This biography provides the most extensive and informed account of Clare's mental health to date. Bate's conclusion is that Clare suffered from an affective bipolar disorder. He was a manic depressive whose condition was made much worse by a combination of malnutrition, alcohol, stress, medical treatments and, possibly, malaria. He complained of pains in the genitals, in the stomach, of feeling faint, of headaches, of perennial exhaustion. Eventually his behaviour was too much for his wife, and his patrons paid for his confinement, first in Essex, then in Northampton, from 1841 till his death in 1864.

Even in such harsh circumstances, Clare never stopped writing poetry and the legacy of his productivity amounts to more than 3,000 poems, reams of natural history, essays, letters and journals. Bate has explored all of this prodigious output and the even more dizzying array of associated documentary materials. Still, the biography's highlights appear when it casts new light on a poem. Poetry is as centrally important to this biography as it was to Clare, and rightly so.

It concludes with a courageous agenda-setting appendix on the current use and abuse of Clare by editors. Clare's manuscripts were often unpunctuated and sent to his editor, John Taylor, in a very unfinished state. Taylor would edit the work thoroughly before publishing it, standardising grammar, spelling and punctuation, much of which Clare was happy for him to do. Taking Clare's occasional anger about grammar and spelling as a cue, 20th-century editors have decided to transcribe Clare's raw originals, in a "textually primitive" manner.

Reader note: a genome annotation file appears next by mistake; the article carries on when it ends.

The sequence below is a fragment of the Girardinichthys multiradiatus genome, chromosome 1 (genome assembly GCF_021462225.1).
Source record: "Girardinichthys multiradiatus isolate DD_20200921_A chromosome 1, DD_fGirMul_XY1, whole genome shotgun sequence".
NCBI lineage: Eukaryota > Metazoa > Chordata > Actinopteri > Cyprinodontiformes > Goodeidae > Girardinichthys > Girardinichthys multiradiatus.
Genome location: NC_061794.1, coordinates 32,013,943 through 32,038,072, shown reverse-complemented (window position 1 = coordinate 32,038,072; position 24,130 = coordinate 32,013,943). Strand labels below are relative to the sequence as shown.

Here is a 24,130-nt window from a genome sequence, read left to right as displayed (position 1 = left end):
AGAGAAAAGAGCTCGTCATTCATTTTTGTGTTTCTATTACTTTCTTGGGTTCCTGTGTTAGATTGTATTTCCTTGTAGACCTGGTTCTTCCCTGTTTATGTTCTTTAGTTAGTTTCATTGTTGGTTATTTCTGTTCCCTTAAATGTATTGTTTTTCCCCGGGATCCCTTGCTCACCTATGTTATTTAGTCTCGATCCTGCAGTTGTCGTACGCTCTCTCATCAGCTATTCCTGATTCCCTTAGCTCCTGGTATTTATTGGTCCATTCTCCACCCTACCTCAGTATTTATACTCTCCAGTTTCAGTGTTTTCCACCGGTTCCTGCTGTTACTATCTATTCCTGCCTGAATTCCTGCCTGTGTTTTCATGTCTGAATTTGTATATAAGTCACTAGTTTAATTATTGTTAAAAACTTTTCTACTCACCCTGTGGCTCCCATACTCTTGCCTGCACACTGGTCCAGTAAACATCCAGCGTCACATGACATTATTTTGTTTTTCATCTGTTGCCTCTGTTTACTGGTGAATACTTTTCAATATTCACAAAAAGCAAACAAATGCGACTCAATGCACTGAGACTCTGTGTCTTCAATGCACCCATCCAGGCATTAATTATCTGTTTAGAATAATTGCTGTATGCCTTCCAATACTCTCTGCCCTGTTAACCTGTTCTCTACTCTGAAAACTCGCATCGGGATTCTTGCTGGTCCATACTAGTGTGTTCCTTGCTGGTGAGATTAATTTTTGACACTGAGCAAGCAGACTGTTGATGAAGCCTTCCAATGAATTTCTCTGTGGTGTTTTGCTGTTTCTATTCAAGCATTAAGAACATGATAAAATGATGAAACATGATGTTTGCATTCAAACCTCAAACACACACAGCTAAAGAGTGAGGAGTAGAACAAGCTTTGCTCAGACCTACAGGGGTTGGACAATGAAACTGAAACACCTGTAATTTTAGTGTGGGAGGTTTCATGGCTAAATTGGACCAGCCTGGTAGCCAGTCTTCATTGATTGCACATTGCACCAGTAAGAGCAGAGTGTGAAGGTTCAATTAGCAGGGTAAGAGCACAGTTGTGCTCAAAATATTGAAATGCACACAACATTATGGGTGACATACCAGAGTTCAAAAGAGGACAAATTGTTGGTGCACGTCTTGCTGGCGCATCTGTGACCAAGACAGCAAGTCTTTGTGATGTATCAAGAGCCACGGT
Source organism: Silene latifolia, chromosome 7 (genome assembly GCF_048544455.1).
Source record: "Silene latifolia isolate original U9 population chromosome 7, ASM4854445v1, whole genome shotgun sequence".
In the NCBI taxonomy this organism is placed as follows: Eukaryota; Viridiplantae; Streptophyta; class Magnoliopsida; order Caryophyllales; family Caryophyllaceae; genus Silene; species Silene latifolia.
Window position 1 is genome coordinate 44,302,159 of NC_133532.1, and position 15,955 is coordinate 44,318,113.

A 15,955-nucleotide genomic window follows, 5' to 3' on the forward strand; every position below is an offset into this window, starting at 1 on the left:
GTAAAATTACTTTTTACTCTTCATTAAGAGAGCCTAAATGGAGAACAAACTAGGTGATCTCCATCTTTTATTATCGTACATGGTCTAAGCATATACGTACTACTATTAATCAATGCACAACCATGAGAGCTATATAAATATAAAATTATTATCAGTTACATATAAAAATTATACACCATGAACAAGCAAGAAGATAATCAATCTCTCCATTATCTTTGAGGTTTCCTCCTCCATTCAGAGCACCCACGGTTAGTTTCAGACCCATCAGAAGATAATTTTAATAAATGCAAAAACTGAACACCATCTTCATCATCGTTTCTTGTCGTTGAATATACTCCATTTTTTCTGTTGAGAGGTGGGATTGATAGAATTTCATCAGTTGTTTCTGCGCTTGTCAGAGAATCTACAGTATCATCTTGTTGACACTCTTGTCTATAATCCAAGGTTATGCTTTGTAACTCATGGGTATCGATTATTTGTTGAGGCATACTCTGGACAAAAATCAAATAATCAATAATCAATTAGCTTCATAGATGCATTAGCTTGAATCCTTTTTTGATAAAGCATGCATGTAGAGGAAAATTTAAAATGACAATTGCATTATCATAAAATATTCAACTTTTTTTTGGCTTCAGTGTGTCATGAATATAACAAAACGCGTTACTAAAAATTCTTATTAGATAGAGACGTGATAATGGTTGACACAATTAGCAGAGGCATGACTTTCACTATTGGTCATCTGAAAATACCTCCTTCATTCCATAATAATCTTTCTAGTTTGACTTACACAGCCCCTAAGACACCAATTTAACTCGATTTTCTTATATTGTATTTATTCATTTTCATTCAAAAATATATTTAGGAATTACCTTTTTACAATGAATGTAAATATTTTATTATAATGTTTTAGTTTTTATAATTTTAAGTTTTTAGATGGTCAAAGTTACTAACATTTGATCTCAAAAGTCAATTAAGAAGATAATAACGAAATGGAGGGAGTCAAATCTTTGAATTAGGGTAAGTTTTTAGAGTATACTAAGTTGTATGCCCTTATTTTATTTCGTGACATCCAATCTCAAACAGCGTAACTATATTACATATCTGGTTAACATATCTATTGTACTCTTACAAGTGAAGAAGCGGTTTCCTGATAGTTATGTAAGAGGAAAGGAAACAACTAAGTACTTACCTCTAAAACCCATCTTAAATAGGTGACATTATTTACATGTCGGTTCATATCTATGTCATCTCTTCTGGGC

Bate thinks they are wrong to publish Clare without any editorial changes. He contests that they have made Clare "look different from every other poet in the English language", and have effectively ghettoised his work. This argument is crucial in formulating the way Clare is presented. Likewise, this magnificent biography will be central to our appreciation of the poet for many years to come.

Simon Kövesi teaches at Oxford Brookes University and edits the John Clare Page (